AmandaD said...

Bless you, mama. I wish I had been raised to feel entitled to the same things so many others take for granted. So far it sounds like you are doing much better than ok.

Momish said...

This is just like me jen, however, I cannot claim to have fully overcome it since I hear myself telling my daughter the same things I heard all my life.

You are right, and I will have to try harder to let her be herself even if that mean being a bit too loud at times, being stubburn and firm at times and being big and tall at times.

M is lucky. But you knew that!

Kyla said...

I think parenting mindfully is key, and you clearly do that, jen. You are giving her tools right now that will allow her to become herself one day.

Rock the Cradle said...

Whew. Right on.

I'm not sure when I realized that I thought of myself as a second class citizen, but soon enough to realize I had to do the same as you.

Bring out the pillows, and try to raise a warrior who will know how and when to scream.

I'm still learning, myself.

Beck said...

I feel like I should print this post out and keep it up where I can see this as a reminder of the balance I'm trying to strike with my own kids.

Persephone said...

I feel humbled by this post.

slouching mom said...

How lucky M is to have you, who had the insight to see what was missing in your own childhood and the strength not to take the familiar road when parenting your daughter.

slouching mom said...

How lucky M is to have you, who had the insight to see what was missing in your own childhood and the strength not to take the familiar road when parenting your daughter.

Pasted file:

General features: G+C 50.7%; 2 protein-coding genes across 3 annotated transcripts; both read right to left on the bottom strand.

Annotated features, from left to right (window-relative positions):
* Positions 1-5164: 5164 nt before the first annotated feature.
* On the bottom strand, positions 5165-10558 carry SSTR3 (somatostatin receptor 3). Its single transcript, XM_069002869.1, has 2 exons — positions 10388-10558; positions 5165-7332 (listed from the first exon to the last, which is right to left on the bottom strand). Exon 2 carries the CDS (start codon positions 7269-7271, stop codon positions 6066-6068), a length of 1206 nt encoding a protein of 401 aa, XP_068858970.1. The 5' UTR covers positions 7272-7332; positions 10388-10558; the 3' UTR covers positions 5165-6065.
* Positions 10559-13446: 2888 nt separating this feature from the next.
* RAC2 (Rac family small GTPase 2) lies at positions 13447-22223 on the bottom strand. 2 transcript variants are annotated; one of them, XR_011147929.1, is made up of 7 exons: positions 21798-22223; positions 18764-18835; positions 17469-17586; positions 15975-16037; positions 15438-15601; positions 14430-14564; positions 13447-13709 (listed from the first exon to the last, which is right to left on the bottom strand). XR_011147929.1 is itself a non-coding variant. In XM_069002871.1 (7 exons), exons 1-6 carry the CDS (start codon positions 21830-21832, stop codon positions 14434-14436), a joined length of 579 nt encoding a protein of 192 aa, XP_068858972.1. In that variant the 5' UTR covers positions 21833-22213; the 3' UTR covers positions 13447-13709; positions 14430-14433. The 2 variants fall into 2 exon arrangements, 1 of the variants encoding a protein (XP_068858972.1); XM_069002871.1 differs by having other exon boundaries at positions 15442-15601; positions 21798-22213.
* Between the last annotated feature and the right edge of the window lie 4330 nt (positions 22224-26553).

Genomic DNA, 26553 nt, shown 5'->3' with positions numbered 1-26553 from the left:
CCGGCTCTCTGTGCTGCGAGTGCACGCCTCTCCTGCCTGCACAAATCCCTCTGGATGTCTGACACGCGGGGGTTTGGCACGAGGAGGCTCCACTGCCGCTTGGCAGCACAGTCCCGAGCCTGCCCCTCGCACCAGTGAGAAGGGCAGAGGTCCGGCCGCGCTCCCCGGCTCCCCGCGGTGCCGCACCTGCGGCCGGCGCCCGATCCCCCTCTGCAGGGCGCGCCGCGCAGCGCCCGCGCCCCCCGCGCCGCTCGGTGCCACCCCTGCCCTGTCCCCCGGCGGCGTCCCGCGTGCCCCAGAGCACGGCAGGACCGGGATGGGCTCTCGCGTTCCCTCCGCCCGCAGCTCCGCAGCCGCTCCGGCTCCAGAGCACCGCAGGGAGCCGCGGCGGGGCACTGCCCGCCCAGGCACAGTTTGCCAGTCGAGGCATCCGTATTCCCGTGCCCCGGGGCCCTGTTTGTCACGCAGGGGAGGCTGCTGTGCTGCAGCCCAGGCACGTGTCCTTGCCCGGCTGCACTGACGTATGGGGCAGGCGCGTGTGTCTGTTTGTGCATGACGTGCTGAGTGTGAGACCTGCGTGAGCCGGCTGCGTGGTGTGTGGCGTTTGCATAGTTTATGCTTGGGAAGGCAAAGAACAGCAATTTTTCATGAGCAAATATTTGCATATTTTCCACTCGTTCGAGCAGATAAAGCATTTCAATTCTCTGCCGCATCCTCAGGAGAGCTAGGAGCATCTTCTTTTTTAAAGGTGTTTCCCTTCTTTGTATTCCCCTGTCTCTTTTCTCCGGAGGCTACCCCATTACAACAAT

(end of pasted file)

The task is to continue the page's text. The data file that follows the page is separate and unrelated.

Tabba said...

oh, i just loved this.

M is so very lucky.

And I'm sure you are too :)

Bon said...

you make noise, the two of you, your daughter and yourself.

i am sure that you will raise a thoughtful, considerate, empathic girl...that goes without saying - it's too much a part of what forms everything you bring to the world and your parenting here.

but it is more work to raise a girl not afraid to take up her own space, to scream yes. i commend you. keep it up.

carrie said...

I think allowing children to express what they are feeling is vital to their development and validating as they mature.

If my kids cry, I let them. I try not to coddle (sp?) them too much about it, but I let them know it's okay and if they need to let it out - let it out.

And I don't think we'd survive without pillow punching.

Carrie

Oh, The Joys said...

It is nearly 10:00, two hours after The Mayor went to bed and he is up throwing a huge fit and I am trying to let him just throw it, but friend... I am through.

Mrs. Chicky said...

You and I had the same childhood upbringing apparently.

I'm also trying to teach my daughter to own her feelings, good or bad, and to speak her mind. But it's not easy sometimes. Old habits die hard.

Thank you for this, Jen. It's nice to know I'm not alone.

Mavin said...

You're both strong and you're an intelligent and sacrificing mother.


Nice blog btw. :)

Em said...

I had a very similar upbringing and I'm trying to do things differently with my children... I hope it works!

ewe are here said...

This has to be one of my favorite posts of yours.

What a wonderful mom you are to your girl, letting her find and develop her own voice like this, and not shushing her when its inconvenient for you or others (perhaps) because she IS a person and her feelings count as much as anyone else's. Parents could learn a lot from this...myself included.

Hel said...

That is it. You have been chosen as the one day godmother of the wagener-kroll offspring.

Dudess you rock!

This post made me giddy with the possibility of what motherhood can be like.

Julie Pippert said...

I am trying so hard to teach my daughter tools to manage her temper.

You...I have no worries you are giving Miss M great tools.

Your last line rocked my soul. :)

Julie
Ravin' Picture Maven

mitzh said...

You're a great mom!